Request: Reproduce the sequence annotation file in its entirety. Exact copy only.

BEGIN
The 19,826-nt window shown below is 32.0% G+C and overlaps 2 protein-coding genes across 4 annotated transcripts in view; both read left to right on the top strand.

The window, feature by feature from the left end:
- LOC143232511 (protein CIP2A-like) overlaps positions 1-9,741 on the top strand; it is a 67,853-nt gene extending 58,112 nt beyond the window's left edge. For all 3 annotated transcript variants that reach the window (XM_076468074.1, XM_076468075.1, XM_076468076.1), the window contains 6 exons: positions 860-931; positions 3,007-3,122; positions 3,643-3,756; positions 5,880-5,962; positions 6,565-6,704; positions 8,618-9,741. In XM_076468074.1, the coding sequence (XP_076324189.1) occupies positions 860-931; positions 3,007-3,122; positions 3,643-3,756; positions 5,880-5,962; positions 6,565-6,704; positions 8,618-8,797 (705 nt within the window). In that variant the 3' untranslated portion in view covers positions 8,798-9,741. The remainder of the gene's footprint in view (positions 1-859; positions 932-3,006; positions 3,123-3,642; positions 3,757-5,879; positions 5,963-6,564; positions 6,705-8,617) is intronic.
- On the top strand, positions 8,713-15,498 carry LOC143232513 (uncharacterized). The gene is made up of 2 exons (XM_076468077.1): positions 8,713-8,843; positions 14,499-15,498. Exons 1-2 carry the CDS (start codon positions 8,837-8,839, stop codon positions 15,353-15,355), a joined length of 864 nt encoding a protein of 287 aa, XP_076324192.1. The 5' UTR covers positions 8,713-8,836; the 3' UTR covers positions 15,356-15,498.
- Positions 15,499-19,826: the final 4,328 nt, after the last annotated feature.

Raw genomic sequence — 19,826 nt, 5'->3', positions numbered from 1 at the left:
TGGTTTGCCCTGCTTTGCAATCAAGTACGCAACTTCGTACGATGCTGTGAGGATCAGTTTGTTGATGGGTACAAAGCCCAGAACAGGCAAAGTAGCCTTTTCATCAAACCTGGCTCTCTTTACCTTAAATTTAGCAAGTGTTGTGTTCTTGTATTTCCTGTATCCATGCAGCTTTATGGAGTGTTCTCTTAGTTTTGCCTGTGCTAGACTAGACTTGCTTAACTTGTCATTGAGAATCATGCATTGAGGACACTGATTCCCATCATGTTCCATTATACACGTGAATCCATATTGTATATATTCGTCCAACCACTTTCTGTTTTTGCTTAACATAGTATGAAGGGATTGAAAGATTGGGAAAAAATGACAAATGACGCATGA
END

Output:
The 19,826-nt window shown below is 32.0% G+C and overlaps 2 protein-coding genes across 4 annotated transcripts in view; both read left to right on the top strand.

The window, feature by feature from the left end:
- LOC143232511 (protein CIP2A-like) overlaps positions 1-9,741 on the top strand; it is a 67,853-nt gene extending 58,112 nt beyond the window's left edge. For all 3 annotated transcript variants that reach the window (XM_076468074.1, XM_076468075.1, XM_076468076.1), the window contains 6 exons: positions 860-931; positions 3,007-3,122; positions 3,643-3,756; positions 5,880-5,962; positions 6,565-6,704; positions 8,618-9,741. In XM_076468074.1, the coding sequence (XP_076324189.1) occupies positions 860-931; positions 3,007-3,122; positions 3,643-3,756; positions 5,880-5,962; positions 6,565-6,704; positions 8,618-8,797 (705 nt within the window). In that variant the 3' untranslated portion in view covers positions 8,798-9,741. The remainder of the gene's footprint in view (positions 1-859; positions 932-3,006; positions 3,123-3,642; positions 3,757-5,879; positions 5,963-6,564; positions 6,705-8,617) is intronic.
- On the top strand, positions 8,713-15,498 carry LOC143232513 (uncharacterized). The gene is made up of 2 exons (XM_076468077.1): positions 8,713-8,843; positions 14,499-15,498. Exons 1-2 carry the CDS (start codon positions 8,837-8,839, stop codon positions 15,353-15,355), a joined length of 864 nt encoding a protein of 287 aa, XP_076324192.1. The 5' UTR covers positions 8,713-8,836; the 3' UTR covers positions 15,356-15,498.
- Positions 15,499-19,826: the final 4,328 nt, after the last annotated feature.

Raw genomic sequence — 19,826 nt, 5'->3', positions numbered from 1 at the left:
TGGTTTGCCCTGCTTTGCAATCAAGTACGCAACTTCGTACGATGCTGTGAGGATCAGTTTGTTGATGGGTACAAAGCCCAGAACAGGCAAAGTAGCCTTTTCATCAAACCTGGCTCTCTTTACCTTAAATTTAGCAAGTGTTGTGTTCTTGTATTTCCTGTATCCATGCAGCTTTATGGAGTGTTCTCTTAGTTTTGCCTGTGCTAGACTAGACTTGCTTAACTTGTCATTGAGAATCATGCATTGAGGACACTGATTCCCATCATGTTCCATTATACACGTGAATCCATATTGTATATATTCGTCCAACCACTTTCTGTTTTTGCTTAACATAGTATGAAGGGATTGAAAGATTGGGAAAAAATGACAAATGACGCATGA